We are curious creatures; we are made for community and define ourselves by separation. Some more than others.
Perhaps the nature of our innate dichotomy is more obvious in village life. The division between those with whom we commune and those we studiously avoid is so much more immediate.
Perhaps it is more obvious in me. When I was young, despite my natural introversion, I threw myself into social activities because I considered them a moral obligation; a way of being a better human being than I knew myself to be. I even chose social work as a profession/vocation. Life was about building bridges between me and other people, particularly those in some kind of need… I am older now though and increasingly reclusive. Finding energy to reach out is harder. I am in danger of retreating behind my garden hedges and being just another one of those people living a small life centred around me and mine.
It is not enough. There is so much more.
I was thinking again of those stories from the beginning of the Bible from the much-abused and theologically weaponised book of Genesis. Forget the creation myth for a moment and the meaning it may or may not contain. think instead of the strange stories that immediately follow on in the first chapters. The man and the woman naked before the eyes of everything in Eden. How they came to eat from the tree of the knowledge of good and evil and it forced them first to cover up, then pushed them outwards, East of Eden, where we remain, wondering if it might ever be possible to go back to the garden…
Perhaps you already see where I am coming from? Perhaps it is all about the sin of separation. Separation from the wild. Separation from the one-ness of all things because we thought we were above all that.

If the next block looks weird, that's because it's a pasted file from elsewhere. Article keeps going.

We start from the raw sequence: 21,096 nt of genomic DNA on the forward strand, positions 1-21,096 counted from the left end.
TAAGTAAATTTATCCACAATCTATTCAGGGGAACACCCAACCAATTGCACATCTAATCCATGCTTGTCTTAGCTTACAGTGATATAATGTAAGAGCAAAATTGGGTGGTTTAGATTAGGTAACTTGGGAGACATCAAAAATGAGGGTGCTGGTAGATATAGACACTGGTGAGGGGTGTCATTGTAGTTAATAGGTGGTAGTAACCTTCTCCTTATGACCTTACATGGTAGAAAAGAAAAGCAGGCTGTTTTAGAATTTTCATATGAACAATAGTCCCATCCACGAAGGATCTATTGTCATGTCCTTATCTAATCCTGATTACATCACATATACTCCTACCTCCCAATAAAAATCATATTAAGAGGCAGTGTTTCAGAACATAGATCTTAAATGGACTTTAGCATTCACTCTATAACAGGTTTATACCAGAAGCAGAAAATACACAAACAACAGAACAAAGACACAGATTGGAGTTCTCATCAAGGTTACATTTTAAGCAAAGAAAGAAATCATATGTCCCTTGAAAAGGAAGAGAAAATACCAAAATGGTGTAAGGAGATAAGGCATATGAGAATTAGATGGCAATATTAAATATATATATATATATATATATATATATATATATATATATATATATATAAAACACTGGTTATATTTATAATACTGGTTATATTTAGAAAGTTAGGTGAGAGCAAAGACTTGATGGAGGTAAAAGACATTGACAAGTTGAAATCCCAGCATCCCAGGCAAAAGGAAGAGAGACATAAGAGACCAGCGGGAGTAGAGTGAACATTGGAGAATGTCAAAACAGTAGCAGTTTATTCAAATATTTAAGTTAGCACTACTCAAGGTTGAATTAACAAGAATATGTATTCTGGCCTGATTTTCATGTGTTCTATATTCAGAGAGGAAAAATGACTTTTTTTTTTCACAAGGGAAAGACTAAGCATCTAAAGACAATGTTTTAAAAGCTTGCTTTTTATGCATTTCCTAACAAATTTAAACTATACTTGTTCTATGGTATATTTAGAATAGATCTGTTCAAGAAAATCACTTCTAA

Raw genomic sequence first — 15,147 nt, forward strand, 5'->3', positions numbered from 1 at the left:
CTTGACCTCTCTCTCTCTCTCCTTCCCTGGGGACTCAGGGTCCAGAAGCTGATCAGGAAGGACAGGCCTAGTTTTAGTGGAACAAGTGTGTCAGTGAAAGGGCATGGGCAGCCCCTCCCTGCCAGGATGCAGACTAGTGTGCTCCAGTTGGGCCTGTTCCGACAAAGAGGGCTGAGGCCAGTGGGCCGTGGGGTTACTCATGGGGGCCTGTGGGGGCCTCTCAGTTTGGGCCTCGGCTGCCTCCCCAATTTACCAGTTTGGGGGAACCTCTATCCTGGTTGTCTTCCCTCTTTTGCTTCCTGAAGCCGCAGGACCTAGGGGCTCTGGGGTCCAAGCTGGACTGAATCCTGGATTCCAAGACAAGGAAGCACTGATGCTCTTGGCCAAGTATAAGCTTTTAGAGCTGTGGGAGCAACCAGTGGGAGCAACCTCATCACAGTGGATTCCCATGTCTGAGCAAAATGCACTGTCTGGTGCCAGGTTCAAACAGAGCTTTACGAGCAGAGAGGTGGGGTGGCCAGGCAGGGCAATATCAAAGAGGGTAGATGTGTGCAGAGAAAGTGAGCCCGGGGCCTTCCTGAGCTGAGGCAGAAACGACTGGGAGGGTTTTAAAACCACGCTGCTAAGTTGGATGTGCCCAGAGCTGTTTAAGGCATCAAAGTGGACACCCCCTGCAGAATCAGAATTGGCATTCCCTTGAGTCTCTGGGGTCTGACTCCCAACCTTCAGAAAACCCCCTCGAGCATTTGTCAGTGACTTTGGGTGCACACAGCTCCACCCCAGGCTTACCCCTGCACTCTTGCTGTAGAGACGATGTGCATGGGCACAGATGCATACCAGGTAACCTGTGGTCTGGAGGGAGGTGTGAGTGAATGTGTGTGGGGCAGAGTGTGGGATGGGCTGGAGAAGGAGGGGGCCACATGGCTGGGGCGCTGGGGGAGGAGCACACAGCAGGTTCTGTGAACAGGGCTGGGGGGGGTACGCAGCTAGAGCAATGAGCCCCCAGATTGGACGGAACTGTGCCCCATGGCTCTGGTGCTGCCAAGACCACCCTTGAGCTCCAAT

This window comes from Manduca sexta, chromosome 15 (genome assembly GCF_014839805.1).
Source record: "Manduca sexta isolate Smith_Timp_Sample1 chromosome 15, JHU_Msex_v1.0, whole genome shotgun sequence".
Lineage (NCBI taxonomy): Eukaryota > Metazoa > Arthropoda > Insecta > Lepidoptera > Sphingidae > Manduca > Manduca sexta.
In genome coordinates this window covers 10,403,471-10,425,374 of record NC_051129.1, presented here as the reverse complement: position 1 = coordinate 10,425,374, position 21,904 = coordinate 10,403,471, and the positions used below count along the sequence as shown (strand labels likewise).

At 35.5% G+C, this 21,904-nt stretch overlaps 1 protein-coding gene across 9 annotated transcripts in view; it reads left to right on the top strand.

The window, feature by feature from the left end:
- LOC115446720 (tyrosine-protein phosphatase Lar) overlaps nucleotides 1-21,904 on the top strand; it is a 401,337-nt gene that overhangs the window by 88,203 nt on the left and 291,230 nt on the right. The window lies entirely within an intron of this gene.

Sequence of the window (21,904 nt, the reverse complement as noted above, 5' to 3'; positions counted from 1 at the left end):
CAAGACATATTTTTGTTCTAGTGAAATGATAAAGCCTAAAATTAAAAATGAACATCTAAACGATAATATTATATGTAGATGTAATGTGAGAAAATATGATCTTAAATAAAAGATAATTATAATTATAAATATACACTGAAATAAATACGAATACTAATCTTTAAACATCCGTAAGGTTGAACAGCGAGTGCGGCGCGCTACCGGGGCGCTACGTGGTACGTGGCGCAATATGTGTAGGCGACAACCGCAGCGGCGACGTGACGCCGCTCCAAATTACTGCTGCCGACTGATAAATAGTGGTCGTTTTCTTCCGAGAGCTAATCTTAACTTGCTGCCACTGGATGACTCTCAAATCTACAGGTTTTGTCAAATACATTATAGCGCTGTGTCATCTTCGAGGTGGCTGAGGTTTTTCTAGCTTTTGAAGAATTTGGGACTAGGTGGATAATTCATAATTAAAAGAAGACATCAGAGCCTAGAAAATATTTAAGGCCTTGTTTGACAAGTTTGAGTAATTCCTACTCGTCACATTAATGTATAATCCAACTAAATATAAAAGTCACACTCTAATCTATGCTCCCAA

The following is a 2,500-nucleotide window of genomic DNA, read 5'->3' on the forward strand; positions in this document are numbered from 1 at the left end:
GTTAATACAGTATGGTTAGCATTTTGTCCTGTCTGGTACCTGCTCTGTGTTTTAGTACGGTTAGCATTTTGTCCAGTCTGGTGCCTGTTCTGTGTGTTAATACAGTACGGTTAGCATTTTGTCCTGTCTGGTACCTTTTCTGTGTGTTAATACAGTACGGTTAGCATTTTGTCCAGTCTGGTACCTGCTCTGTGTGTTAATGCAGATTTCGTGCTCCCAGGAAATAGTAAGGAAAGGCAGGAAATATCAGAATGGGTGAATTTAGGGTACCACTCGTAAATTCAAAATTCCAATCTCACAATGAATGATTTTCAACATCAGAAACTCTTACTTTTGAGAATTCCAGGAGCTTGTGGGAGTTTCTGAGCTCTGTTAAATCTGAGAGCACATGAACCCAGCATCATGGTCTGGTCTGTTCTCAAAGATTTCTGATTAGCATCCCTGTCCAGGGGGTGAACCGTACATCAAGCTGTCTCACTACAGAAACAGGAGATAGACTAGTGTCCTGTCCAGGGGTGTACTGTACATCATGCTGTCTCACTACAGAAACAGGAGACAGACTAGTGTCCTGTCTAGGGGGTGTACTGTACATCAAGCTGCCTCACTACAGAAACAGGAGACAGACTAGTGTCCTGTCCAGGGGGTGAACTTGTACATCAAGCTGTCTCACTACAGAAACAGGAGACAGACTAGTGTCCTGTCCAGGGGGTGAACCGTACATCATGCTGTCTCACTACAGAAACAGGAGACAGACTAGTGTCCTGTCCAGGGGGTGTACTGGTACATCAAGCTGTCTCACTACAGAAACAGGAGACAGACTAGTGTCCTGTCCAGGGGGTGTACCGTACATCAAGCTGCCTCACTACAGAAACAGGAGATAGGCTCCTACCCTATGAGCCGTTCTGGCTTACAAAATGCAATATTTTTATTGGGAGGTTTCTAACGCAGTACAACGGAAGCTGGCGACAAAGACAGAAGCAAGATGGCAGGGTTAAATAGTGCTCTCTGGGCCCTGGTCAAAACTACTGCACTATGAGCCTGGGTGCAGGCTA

The stories in Genesis go on to describe how the separation grew wider because we also separated from one another; Cain killed Abel and rather than walking on the land, we started to own it, to build our cities on it. To raise up our empires on it. The measure of man was no longer found in connection but rather revealed in accumulation.
But back to me. Back to my own sin of separation. It is not enough to make my own personal Eden behind my own high hedges. Rather I need to consider again the call of the Spirit towards constant creative repentance. Perhaps this means burning some hedges (or at least chipping them to avoid smoke-fuelled conflict.) Certainly it must mean closing the gap a little when I find or make the opportunity.
Sometimes this can even be fun. Part of my gap-closing has involved becoming a director of the local community development company and we hit on an idea around the sharing of tea. Apparently, these wet acidic conditions on the west coast are good for growing the stuff. Who knew? What better analogy for community than the communal growing of tea bushes? We are starting out on a journey towards getting people to use a bit of their personal Edens to grow things for the common cup. If it works, perhaps we can share one.